Art imitates life; the plot of Revenge of the Nerds is now becoming a reality in Cupertino.
In the latest news to come from the back-and-forth between Apple, Inc. and the federal government, several engineers at the company told The New York Times that they will fight back if the F.B.I. wins a court battle to force Apple’s to unlock an iPhone that belonged to Syed Rizwan Farook, the gunman who killed 14 people at the San Bernardino County Department of Public Health last December.
In this case, the Apple’s security engineers are Lewis Skolnick and Gilbert Lowe, and the FBI officers are the Alpha Betas:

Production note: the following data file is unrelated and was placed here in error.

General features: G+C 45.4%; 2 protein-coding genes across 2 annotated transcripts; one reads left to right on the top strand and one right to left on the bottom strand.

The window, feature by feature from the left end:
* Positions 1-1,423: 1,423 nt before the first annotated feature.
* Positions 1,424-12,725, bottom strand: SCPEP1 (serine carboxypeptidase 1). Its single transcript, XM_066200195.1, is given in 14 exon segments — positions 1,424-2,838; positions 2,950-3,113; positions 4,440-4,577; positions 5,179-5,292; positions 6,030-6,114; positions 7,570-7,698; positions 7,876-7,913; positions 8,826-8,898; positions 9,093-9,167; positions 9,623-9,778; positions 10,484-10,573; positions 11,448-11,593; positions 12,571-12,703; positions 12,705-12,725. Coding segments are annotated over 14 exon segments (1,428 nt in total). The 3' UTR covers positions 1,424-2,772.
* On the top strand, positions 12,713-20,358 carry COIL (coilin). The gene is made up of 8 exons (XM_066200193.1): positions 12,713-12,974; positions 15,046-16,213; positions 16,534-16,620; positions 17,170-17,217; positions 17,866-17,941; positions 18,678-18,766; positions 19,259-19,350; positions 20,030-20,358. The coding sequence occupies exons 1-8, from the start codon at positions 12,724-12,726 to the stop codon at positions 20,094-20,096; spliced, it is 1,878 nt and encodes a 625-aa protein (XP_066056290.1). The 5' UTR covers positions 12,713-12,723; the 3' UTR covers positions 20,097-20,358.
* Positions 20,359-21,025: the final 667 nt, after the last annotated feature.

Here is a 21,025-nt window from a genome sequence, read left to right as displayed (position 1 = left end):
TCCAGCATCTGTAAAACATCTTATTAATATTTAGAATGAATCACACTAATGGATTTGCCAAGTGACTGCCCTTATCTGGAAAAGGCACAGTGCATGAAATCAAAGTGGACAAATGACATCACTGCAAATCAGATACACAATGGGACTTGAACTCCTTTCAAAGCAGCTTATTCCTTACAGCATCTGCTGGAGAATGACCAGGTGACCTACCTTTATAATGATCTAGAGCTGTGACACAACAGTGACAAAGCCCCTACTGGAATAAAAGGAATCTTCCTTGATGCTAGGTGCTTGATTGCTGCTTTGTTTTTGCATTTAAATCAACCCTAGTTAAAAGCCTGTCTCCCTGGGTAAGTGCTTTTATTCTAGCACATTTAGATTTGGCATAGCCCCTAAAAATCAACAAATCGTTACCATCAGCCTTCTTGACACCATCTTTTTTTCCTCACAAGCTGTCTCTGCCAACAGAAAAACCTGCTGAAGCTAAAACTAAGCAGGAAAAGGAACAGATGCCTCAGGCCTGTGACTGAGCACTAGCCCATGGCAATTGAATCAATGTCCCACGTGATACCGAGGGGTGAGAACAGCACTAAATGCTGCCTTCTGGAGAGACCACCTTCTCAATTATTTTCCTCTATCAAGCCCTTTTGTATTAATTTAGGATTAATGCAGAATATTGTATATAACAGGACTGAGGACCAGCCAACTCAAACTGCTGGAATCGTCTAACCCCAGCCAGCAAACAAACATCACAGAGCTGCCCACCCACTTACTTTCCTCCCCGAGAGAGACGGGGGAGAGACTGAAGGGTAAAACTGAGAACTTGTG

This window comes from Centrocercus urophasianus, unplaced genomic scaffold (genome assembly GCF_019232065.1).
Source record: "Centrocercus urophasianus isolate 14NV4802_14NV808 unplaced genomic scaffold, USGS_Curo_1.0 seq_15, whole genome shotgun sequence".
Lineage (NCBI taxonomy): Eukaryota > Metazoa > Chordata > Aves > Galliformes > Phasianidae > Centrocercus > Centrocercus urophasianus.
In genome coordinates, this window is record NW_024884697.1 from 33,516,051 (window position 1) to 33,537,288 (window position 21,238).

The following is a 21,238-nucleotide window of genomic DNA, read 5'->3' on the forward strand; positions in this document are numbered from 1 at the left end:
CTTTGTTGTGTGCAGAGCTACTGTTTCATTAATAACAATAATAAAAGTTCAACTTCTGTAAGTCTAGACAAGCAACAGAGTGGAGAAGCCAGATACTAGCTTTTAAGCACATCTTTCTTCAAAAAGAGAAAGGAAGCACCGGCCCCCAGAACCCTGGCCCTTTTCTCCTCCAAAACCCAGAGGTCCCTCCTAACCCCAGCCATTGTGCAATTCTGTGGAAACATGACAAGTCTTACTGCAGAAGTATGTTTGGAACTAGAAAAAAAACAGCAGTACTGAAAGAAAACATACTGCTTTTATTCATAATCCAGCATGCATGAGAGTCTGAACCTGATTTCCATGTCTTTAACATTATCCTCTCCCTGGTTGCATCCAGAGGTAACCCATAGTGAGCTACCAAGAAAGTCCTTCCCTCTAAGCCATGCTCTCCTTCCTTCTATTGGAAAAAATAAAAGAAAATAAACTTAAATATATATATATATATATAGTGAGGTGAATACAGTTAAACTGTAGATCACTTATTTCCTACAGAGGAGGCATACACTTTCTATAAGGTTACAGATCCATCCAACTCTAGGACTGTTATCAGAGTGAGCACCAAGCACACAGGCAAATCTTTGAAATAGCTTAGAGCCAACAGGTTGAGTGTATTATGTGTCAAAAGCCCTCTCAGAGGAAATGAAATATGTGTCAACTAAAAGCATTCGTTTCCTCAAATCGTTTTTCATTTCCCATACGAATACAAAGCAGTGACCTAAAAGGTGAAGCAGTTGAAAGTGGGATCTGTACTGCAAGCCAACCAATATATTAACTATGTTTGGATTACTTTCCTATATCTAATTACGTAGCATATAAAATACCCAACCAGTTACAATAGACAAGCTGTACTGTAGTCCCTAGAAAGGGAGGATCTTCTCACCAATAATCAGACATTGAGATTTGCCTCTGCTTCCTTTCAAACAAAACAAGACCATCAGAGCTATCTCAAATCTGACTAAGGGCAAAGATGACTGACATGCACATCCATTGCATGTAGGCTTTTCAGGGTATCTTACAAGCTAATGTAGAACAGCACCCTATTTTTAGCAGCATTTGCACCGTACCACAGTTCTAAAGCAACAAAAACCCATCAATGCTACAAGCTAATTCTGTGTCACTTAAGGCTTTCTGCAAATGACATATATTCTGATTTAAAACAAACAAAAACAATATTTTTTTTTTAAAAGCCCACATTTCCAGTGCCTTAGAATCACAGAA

Apple employees are already discussing what they will do if ordered to help law enforcement authorities. Some say they may balk at the work, while others may even quit their high-paying jobs rather than undermine the security of the software they have already created, according to more than a half-dozen current and former Apple employees.
Apple, the world’s most valuable company, has said before that it will resist the government’s order to unlock the phone, saying that the government is asking for “something we simply do not have, and something we consider too dangerous to create.”
Civil disobedience is no longer a tactic for the Thoreaus and the Gandhis of the world. Enter Apple’s engineers, the warriors on the front line of nonviolent government resistance.